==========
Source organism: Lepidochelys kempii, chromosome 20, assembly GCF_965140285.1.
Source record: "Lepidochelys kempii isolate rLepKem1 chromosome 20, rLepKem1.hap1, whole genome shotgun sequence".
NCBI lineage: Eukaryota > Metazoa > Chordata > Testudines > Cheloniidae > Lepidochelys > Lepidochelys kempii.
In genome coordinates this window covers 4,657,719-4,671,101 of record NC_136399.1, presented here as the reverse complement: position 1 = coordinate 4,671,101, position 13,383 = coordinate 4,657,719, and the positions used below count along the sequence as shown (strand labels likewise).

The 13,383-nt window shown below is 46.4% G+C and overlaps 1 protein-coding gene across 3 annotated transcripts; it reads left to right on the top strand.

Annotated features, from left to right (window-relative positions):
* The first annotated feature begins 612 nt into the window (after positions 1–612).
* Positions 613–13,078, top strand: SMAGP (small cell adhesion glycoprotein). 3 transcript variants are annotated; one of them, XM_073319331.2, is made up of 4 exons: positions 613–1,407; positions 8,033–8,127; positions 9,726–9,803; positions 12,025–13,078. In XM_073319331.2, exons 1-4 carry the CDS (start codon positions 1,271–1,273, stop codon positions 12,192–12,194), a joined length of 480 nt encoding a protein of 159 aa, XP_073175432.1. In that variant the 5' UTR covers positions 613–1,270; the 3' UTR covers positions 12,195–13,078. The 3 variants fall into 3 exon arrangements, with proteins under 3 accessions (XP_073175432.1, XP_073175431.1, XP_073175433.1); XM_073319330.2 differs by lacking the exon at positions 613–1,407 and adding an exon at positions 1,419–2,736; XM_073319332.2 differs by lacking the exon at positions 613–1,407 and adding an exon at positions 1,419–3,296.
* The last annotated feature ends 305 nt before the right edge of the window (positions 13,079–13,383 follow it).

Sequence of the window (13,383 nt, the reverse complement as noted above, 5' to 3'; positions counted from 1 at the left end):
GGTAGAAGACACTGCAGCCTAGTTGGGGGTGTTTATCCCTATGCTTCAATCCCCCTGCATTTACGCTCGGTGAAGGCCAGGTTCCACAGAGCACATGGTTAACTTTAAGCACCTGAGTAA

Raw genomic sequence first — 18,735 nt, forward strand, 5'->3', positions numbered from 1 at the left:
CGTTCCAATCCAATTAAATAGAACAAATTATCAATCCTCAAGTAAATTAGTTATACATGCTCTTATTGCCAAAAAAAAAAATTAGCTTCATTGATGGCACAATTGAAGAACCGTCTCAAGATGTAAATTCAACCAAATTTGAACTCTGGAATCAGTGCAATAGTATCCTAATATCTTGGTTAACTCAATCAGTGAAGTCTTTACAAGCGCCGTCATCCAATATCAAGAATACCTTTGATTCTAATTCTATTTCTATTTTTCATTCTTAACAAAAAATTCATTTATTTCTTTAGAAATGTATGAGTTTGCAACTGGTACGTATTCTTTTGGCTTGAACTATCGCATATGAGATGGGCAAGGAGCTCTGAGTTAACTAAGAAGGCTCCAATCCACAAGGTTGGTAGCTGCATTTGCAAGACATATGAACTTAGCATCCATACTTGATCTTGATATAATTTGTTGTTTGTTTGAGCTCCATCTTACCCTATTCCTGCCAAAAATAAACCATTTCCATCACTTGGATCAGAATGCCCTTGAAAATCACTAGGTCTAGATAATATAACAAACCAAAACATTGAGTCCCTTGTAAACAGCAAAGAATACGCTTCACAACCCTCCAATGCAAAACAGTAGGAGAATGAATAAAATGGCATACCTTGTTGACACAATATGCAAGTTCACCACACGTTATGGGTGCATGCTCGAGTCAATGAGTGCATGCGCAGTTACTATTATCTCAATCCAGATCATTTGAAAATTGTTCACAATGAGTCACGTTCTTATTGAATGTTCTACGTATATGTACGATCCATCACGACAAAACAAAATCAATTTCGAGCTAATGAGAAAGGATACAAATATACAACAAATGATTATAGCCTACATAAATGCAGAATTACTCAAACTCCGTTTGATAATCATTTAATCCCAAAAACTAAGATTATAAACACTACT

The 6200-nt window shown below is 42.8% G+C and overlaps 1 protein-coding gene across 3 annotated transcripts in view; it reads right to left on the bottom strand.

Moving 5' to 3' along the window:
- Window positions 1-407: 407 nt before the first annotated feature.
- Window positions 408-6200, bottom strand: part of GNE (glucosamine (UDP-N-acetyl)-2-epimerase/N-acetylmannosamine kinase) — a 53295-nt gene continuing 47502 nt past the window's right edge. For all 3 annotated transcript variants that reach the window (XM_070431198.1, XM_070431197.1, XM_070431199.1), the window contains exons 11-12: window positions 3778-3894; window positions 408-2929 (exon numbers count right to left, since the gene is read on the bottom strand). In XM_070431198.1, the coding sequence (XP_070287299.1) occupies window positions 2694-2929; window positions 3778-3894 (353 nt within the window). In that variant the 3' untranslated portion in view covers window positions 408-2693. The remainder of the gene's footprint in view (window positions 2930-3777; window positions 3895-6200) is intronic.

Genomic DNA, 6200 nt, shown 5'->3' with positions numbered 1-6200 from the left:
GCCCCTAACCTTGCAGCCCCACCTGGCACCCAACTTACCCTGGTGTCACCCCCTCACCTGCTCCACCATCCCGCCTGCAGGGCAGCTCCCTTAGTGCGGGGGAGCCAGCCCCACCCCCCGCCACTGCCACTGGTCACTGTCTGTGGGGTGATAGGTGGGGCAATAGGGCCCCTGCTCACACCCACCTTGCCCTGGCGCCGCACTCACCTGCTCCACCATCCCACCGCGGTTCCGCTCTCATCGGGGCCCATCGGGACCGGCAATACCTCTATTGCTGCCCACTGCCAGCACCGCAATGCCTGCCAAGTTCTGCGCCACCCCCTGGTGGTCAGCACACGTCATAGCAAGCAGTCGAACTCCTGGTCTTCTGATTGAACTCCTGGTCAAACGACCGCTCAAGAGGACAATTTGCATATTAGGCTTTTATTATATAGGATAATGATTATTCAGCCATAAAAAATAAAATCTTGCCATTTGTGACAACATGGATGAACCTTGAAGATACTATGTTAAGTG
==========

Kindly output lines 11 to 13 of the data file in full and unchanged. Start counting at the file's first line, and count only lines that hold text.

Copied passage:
GGTAGAAGACACTGCAGCCTAGTTGGGGGTGTTTATCCCTATGCTTCAATCCCCCTGCATTTACGCTCGGTGAAGGCCAGGTTCCACAGAGCACATGGTTAACTTTAAGCACCTGAGTAA

Raw genomic sequence first — 18,735 nt, forward strand, 5'->3', positions numbered from 1 at the left:
CGTTCCAATCCAATTAAATAGAACAAATTATCAATCCTCAAGTAAATTAGTTATACATGCTCTTATTGCCAAAAAAAAAAATTAGCTTCATTGATGGCACAATTGAAGAACCGTCTCAAGATGTAAATTCAACCAAATTTGAACTCTGGAATCAGTGCAATAGTATCCTAATATCTTGGTTAACTCAATCAGTGAAGTCTTTACAAGCGCCGTCATCCAATATCAAGAATACCTTTGATTCTAATTCTATTTCTATTTTTCATTCTTAACAAAAAATTCATTTATTTCTTTAGAAATGTATGAGTTTGCAACTGGTACGTATTCTTTTGGCTTGAACTATCGCATATGAGATGGGCAAGGAGCTCTGAGTTAACTAAGAAGGCTCCAATCCACAAGGTTGGTAGCTGCATTTGCAAGACATATGAACTTAGCATCCATACTTGATCTTGATATAATTTGTTGTTTGTTTGAGCTCCATCTTACCCTATTCCTGCCAAAAATAAACCATTTCCATCACTTGGATCAGAATGCCCTTGAAAATCACTAGGTCTAGATAATATAACAAACCAAAACATTGAGTCCCTTGTAAACAGCAAAGAATACGCTTCACAACCCTCCAATGCAAAACAGTAGGAGAATGAATAAAATGGCATACCTTGTTGACACAATATGCAAGTTCACCACACGTTATGGGTGCATGCTCGAGTCAATGAGTGCATGCGCAGTTACTATTATCTCAATCCAGATCATTTGAAAATTGTTCACAATGAGTCACGTTCTTATTGAATGTTCTACGTATATGTACGATCCATCACGACAAAACAAAATCAATTTCGAGCTAATGAGAAAGGATACAAATATACAACAAATGATTATAGCCTACATAAATGCAGAATTACTCAAACTCCGTTTGATAATCATTTAATCCCAAAAACTAAGATTATAAACACTACT